On 21 February 2017 at 21:38, Thomas Munro
<thomas.mu...@enterprisedb.com> wrote:
> On Tue, Feb 21, 2017 at 6:21 PM, Simon Riggs <si...@2ndquadrant.com> wrote:
>> And happier again, leading me to move to the next stage of review,
>> focusing on the behaviour emerging from the design.
>> So my current understanding is that this doesn't rely upon LSN
>> arithmetic to measure lag, which is good. That means logical
>> replication should "just work" and future mechanisms to filter
>> physical WAL will also just work. This is important, so please comment
>> if you see that isn't the case.
> Yes, my understanding (based on
> https://www.postgresql.org/message-id/f453caad-0396-1bdd-c5c1-5094371f4...@2ndquadrant.com
> ) is that this should in principal work for logical replication, it
> just might show the same number in 2 or 3 of the lag columns because
> of the way it reports LSNs.
> However, I think a call like LagTrackerWrite(SendRqstPtr,
> GetCurrentTimestamp()) needs to go into XLogSendLogical, to mirror
> what happens in XLogSendPhysical.  I'm not sure about that.

Me neither, but I think we need this for both physical and logical.

Same use cases graphs for both, I think. There might be issues with
the way LSNs work for logical.

>> I think what we need to show some test results with the graph of lag
>> over time for these cases:
>> 1. steady state - pgbench on master, so we can see how that responds
>> 2. blocked apply on standby - so we can see how the lag increases but
>> also how the accuracy goes down as the lag increases and whether the
>> reported value changes (depending upon algo)
>> 3. burst mode - where we go from not moving to moving at high speed
>> and then stop again quickly
>> +other use cases you or others add
> Good idea.  Here are some graphs.  This is from a primary/standby pair
> running on my local development machine, so the times are low in the
> good cases.  For 1 and 2 I used pgbench TPCB-sort-of.  For 3 I used a
> loop that repeatedly dropped and created a huge table, sleeping in
> between.

Thanks, very nice

>> Does the proposed algo work for these cases? What goes wrong with it?
>> It's the examination of these downsides, if any, are the things we
>> need to investigate now to allow this to get committed.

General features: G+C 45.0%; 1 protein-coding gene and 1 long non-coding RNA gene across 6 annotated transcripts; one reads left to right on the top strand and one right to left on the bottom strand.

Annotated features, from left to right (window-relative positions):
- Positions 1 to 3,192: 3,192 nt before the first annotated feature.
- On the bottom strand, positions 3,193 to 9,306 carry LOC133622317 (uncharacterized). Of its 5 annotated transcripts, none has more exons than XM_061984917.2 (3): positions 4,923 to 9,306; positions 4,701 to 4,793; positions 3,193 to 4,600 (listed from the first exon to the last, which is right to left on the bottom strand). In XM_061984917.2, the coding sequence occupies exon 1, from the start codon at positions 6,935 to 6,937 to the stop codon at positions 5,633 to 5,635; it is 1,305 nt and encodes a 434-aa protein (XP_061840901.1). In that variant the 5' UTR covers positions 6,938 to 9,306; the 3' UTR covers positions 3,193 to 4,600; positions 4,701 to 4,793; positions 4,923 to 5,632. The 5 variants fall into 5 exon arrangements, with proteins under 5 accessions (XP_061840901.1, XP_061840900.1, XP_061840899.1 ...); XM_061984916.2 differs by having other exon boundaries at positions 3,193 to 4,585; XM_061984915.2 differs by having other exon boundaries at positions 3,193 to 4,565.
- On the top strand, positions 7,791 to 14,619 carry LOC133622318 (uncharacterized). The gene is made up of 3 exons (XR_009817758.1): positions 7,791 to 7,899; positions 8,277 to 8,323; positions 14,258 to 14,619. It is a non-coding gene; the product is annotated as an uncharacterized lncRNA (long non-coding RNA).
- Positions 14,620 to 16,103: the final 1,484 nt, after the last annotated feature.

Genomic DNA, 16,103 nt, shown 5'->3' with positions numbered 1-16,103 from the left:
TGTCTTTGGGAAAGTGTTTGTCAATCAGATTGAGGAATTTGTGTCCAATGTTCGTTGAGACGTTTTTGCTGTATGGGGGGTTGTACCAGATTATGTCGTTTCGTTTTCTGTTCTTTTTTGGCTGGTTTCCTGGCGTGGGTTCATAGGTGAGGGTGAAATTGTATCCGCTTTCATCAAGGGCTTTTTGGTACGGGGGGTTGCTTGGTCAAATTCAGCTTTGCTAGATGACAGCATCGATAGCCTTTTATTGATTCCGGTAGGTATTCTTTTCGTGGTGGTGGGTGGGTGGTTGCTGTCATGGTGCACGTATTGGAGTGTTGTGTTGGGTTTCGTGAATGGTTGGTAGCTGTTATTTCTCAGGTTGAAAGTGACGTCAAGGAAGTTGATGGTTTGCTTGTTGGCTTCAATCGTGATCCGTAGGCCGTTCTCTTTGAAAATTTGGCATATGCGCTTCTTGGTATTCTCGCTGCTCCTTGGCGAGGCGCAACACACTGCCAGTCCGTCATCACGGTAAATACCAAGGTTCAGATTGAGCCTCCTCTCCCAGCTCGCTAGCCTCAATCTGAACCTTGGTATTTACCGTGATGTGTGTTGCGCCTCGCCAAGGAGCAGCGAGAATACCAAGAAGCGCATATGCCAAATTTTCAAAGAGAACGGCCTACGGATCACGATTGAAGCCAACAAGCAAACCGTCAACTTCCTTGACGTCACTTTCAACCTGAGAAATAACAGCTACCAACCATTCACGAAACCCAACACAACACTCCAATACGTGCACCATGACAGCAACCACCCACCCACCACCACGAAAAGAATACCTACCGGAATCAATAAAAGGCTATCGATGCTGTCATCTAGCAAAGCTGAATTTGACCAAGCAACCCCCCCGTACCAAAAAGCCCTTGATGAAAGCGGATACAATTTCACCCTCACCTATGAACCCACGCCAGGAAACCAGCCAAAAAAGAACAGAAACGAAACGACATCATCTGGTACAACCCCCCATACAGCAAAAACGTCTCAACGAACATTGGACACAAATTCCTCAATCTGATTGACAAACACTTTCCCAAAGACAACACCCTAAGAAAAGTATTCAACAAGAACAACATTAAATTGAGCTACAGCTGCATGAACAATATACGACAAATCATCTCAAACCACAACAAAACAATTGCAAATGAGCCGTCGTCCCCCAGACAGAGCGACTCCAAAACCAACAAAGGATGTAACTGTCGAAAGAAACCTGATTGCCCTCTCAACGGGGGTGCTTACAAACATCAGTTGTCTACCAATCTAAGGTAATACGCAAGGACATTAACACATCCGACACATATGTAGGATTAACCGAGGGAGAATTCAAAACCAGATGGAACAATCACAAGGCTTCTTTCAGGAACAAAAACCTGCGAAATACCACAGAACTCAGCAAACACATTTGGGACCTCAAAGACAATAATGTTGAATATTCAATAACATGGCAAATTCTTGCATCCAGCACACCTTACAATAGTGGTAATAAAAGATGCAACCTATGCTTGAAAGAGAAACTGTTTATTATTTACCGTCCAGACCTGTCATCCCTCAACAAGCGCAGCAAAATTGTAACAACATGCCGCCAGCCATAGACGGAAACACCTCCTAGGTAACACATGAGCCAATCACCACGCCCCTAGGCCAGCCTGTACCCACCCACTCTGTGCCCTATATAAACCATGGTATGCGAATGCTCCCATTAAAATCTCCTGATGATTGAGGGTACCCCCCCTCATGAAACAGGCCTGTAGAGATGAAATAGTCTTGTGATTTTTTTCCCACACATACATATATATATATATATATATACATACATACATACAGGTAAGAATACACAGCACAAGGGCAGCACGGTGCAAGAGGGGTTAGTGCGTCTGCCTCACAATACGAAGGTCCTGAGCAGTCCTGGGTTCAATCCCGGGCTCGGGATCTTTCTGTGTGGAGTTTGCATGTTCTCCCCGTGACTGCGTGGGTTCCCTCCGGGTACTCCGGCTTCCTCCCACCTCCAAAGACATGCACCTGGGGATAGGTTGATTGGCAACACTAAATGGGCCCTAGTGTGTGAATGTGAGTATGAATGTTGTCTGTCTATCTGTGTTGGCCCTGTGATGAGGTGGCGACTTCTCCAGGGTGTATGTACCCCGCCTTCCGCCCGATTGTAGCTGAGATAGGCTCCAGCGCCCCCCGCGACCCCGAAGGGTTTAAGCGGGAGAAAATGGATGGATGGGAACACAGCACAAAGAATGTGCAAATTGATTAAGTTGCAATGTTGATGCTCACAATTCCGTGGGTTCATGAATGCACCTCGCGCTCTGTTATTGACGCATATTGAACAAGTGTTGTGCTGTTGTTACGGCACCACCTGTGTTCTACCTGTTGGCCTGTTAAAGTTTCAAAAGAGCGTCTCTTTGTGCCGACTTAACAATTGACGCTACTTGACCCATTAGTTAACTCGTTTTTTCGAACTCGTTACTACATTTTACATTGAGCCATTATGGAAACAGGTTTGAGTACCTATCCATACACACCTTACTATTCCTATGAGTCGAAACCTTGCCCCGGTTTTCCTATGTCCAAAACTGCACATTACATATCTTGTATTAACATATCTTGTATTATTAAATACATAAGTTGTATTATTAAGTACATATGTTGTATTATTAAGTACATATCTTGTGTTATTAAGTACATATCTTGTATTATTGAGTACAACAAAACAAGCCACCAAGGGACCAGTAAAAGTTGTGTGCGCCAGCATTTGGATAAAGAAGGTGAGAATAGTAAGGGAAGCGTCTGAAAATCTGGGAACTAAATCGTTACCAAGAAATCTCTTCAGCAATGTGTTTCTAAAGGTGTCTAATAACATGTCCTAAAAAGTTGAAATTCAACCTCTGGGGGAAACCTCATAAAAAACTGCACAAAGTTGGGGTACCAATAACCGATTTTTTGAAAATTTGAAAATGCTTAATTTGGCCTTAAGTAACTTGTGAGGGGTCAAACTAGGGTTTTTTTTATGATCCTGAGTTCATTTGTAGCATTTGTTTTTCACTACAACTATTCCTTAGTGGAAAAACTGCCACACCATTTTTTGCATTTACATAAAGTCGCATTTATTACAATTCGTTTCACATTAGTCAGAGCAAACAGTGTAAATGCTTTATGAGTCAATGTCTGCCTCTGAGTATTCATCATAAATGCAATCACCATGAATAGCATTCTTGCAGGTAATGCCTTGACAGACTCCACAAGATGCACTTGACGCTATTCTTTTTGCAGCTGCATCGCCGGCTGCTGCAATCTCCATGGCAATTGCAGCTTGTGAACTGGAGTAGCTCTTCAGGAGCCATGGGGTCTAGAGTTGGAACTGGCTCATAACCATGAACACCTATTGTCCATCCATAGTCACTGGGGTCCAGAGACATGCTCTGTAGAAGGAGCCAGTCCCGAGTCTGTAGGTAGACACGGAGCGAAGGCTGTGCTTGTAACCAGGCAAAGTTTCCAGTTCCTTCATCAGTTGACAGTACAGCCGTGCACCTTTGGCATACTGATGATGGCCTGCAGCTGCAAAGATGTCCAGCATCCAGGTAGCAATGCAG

> The main problem I discovered was with 2.  If replay is paused, then
> the reported LSN completely stops advancing, so replay_lag plateaus.
> When you resume replay, it starts reporting LSNs advancing again and
> suddenly discovers and reports a huge lag because it advances past the
> next sample in the buffer.
> I realised that you had suggested the solution to this problem
> already: interpolation.  I have added simple linear interpolation that
> checks if there is a future LSN in the buffer, and if so it
> interpolates linearly to synthesise the local flush time of the
> reported LSN, which is somewhere between the last and next sample's
> recorded local flush time.  This seems to work well for the
> apply-totally-stopped case.


> I added a fourth case 'overwhelm.png' which you might find
> interesting.  It's essentially like one 'burst' followed by a 100% ide
> primary.  The primary stops sending new WAL around 50 seconds in and
> then there is no autovacuum, nothing happening at all.  The standby
> start is still replaying its backlog of WAL, but is sending back
> replies only every 10 seconds (because no WAL arriving so no other
> reason to send replies except status message timeout, which could be
> lowered).  So we see some big steps, and then we finally see it
> flat-line around 60 seconds because there is still now new WAL so we
> keep showing the last measured lag.  If new WAL is flushed it will pop
> back to 0ish, but until then its last known measurement is ~14
> seconds, which I don't think is technically wrong.

If I understand what you're saying, "14 secs" would not be seen as the
correct answer by our users when the delay is now zero.

Solving that is where the keepalives need to come into play. If no new
WAL, send a keepalive and track the lag on that.

>> Some minor points on code...
>> Why are things defined in walsender.c and not in .h?
> Because they are module-private.

;-) It wasn't a C question.

So looks like we're almost there.

Simon Riggs                http://www.2ndQuadrant.com/
PostgreSQL Development, 24x7 Support, Remote DBA, Training & Services

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